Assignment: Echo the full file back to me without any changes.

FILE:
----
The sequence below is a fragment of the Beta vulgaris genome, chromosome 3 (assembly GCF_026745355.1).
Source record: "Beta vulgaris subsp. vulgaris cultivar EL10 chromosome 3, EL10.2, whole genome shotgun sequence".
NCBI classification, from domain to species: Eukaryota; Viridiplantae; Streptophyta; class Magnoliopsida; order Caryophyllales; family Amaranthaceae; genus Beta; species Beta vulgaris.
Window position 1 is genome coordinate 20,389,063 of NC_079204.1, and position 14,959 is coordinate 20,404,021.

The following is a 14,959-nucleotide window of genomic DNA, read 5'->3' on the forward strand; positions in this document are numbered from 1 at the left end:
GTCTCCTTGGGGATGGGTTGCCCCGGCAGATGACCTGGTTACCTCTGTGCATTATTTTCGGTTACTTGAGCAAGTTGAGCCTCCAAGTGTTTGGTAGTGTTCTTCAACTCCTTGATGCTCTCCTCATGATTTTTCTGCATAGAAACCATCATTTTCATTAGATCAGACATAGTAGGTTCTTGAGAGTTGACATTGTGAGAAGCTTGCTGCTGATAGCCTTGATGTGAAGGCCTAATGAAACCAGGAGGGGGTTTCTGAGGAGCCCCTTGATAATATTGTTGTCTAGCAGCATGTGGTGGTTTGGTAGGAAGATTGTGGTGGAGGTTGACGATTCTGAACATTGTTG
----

The sequence below is a fragment of the Beta vulgaris genome, chromosome 3 (assembly GCF_026745355.1).
Source record: "Beta vulgaris subsp. vulgaris cultivar EL10 chromosome 3, EL10.2, whole genome shotgun sequence".
NCBI classification, from domain to species: Eukaryota; Viridiplantae; Streptophyta; class Magnoliopsida; order Caryophyllales; family Amaranthaceae; genus Beta; species Beta vulgaris.
Window position 1 is genome coordinate 20,389,063 of NC_079204.1, and position 14,959 is coordinate 20,404,021.

The following is a 14,959-nucleotide window of genomic DNA, read 5'->3' on the forward strand; positions in this document are numbered from 1 at the left end:
GTCTCCTTGGGGATGGGTTGCCCCGGCAGATGACCTGGTTACCTCTGTGCATTATTTTCGGTTACTTGAGCAAGTTGAGCCTCCAAGTGTTTGGTAGTGTTCTTCAACTCCTTGATGCTCTCCTCATGATTTTTCTGCATAGAAACCATCATTTTCATTAGATCAGACATAGTAGGTTCTTGAGAGTTGACATTGTGAGAAGCTTGCTGCTGATAGCCTTGATGTGAAGGCCTAATGAAACCAGGAGGGGGTTTCTGAGGAGCCCCTTGATAATATTGTTGTCTAGCAGCATGTGGTGGTTTGGTAGGAAGATTGTGGTGGAGGTTGACGATTCTGAACATTGTTG